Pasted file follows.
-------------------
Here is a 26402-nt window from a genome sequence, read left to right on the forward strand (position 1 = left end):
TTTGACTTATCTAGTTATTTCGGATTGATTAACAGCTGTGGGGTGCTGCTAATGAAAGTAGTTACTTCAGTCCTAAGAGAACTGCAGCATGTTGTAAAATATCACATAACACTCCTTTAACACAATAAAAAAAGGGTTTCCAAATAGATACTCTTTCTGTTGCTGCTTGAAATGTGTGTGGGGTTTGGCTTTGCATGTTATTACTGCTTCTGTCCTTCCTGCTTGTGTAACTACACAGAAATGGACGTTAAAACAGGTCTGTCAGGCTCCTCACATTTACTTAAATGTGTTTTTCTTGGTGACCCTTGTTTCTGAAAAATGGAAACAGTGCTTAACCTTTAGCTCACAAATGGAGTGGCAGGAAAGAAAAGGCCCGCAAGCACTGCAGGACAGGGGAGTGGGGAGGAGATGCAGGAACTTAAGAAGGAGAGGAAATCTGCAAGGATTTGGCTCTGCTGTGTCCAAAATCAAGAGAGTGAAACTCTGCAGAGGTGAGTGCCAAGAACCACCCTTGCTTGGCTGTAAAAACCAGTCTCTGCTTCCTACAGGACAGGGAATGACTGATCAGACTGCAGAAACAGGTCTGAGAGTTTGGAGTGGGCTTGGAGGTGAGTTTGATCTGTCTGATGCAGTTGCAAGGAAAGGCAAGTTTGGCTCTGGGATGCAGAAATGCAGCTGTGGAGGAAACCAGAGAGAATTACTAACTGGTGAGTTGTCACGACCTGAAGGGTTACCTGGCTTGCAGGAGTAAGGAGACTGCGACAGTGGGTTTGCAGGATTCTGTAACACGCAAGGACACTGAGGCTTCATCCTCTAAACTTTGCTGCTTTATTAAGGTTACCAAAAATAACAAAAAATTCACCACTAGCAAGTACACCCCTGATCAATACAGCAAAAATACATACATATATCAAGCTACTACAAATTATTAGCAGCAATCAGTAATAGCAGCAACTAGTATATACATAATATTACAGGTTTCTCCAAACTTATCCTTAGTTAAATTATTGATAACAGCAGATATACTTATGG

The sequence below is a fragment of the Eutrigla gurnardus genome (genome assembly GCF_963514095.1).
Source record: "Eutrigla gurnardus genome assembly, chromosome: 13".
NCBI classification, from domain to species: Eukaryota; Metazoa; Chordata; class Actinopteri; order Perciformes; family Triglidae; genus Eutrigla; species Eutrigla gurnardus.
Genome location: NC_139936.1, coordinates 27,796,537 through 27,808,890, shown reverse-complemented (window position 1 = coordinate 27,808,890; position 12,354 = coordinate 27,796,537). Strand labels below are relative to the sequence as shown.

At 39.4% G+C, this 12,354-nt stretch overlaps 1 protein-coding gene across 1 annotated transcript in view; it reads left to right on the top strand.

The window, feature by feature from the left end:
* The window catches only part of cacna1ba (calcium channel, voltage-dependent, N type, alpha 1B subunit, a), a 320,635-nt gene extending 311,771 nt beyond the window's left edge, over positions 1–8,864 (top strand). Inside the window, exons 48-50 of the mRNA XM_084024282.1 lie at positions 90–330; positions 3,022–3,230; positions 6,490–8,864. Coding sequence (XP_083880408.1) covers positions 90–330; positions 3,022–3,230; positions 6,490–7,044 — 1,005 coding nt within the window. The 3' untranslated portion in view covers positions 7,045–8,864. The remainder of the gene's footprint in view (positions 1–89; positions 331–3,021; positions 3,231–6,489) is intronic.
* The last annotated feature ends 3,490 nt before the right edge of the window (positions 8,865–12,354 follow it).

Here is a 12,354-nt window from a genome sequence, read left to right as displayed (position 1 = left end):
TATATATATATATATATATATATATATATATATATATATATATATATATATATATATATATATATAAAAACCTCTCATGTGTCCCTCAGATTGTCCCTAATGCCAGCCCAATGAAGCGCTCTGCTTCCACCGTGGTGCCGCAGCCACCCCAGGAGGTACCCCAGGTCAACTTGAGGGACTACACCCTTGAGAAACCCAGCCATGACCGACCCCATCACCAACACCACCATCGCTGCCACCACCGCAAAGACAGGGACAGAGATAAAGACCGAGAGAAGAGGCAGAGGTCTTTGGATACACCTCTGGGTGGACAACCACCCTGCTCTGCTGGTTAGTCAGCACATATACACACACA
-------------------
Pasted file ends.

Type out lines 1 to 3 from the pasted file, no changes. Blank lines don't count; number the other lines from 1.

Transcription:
Here is a 26402-nt window from a genome sequence, read left to right on the forward strand (position 1 = left end):
TTTGACTTATCTAGTTATTTCGGATTGATTAACAGCTGTGGGGTGCTGCTAATGAAAGTAGTTACTTCAGTCCTAAGAGAACTGCAGCATGTTGTAAAATATCACATAACACTCCTTTAACACAATAAAAAAAGGGTTTCCAAATAGATACTCTTTCTGTTGCTGCTTGAAATGTGTGTGGGGTTTGGCTTTGCATGTTATTACTGCTTCTGTCCTTCCTGCTTGTGTAACTACACAGAAATGGACGTTAAAACAGGTCTGTCAGGCTCCTCACATTTACTTAAATGTGTTTTTCTTGGTGACCCTTGTTTCTGAAAAATGGAAACAGTGCTTAACCTTTAGCTCACAAATGGAGTGGCAGGAAAGAAAAGGCCCGCAAGCACTGCAGGACAGGGGAGTGGGGAGGAGATGCAGGAACTTAAGAAGGAGAGGAAATCTGCAAGGATTTGGCTCTGCTGTGTCCAAAATCAAGAGAGTGAAACTCTGCAGAGGTGAGTGCCAAGAACCACCCTTGCTTGGCTGTAAAAACCAGTCTCTGCTTCCTACAGGACAGGGAATGACTGATCAGACTGCAGAAACAGGTCTGAGAGTTTGGAGTGGGCTTGGAGGTGAGTTTGATCTGTCTGATGCAGTTGCAAGGAAAGGCAAGTTTGGCTCTGGGATGCAGAAATGCAGCTGTGGAGGAAACCAGAGAGAATTACTAACTGGTGAGTTGTCACGACCTGAAGGGTTACCTGGCTTGCAGGAGTAAGGAGACTGCGACAGTGGGTTTGCAGGATTCTGTAACACGCAAGGACACTGAGGCTTCATCCTCTAAACTTTGCTGCTTTATTAAGGTTACCAAAAATAACAAAAAATTCACCACTAGCAAGTACACCCCTGATCAATACAGCAAAAATACATACATATATCAAGCTACTACAAATTATTAGCAGCAATCAGTAATAGCAGCAACTAGTATATACATAATATTACAGGTTTCTCCAAACTTATCCTTAGTTAAATTATTGATAACAGCAGATATACTTATGG

The sequence below is a fragment of the Eutrigla gurnardus genome (genome assembly GCF_963514095.1).